The U.S. Postal Service is essential to save.
By law, it is required to deliver mail across the United States. It serves more than 157 million addresses, adding about a million per year. That is a public good that no private delivery service would ever try to match. In fact, many delivery businesses, including Amazon, use the U.S. mail for the final leg of delivery, a task that is profitable for the Postal Service.
The USPS delivers prescription medications, bills, marketing materials, publications and, in the news these days, absentee ballot applications and actual ballots. Most invoices, checks and personal mail go first class. While this traditional snail-mail use has dropped in the digital age, nearly 55 billion items were sent first class last year, accounting for a third of postal revenue.
Marketing materials account for nearly a quarter of postal revenue. If delivery becomes unreliable — say a flyer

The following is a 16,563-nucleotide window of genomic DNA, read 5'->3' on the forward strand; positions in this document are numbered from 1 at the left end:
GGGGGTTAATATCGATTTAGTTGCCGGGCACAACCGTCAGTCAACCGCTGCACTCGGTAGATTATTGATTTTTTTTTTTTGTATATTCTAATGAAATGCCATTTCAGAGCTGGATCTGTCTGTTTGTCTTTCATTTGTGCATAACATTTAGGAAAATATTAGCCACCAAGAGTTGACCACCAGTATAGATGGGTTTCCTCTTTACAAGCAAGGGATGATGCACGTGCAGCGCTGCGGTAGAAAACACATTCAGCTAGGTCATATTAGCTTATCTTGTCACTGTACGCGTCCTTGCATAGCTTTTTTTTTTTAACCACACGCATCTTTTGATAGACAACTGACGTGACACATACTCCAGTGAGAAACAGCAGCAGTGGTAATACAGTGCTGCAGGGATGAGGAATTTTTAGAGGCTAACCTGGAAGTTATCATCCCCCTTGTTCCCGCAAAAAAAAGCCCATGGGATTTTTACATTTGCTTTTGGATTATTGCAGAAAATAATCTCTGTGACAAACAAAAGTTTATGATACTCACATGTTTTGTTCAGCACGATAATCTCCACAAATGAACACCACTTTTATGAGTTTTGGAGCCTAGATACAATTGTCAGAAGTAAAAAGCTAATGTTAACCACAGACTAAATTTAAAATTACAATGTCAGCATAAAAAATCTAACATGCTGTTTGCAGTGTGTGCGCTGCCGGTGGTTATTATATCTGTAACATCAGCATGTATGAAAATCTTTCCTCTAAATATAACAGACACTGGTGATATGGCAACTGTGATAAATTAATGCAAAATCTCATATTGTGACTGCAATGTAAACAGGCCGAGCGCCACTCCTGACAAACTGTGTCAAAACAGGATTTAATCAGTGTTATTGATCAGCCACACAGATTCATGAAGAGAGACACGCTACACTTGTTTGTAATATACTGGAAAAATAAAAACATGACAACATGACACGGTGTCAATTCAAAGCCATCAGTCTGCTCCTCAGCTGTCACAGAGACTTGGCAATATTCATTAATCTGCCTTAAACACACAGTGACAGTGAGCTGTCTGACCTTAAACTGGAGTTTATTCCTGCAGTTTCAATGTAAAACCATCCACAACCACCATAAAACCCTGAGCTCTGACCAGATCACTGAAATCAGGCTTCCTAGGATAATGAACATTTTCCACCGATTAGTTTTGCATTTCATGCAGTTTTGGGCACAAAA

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Retailers, direct-to-consumer brands, marketplaces and marketplace sellers riding the lockdown-induced boom in cross-border e-commerce sales are going to get a massive wake-up call Wednesday as global postal rates into the U.S. start to soar as much as 150% or more.
The Universal Postal Union’s (UPU) decision to allow the U.S. to set its own inbound postage rates — and, in doing so, create a more even playing field for international postal rates which have been intrinsically locked in the past — is a turning point for a cross-border market forecast to rise to $627 billion by 2022, or 20% of e-commerce as a whole.
For the Trump administration, the UPU’s stand-down is a triumph that ends a market distortion. China’s UPU status as a “developing” country meant it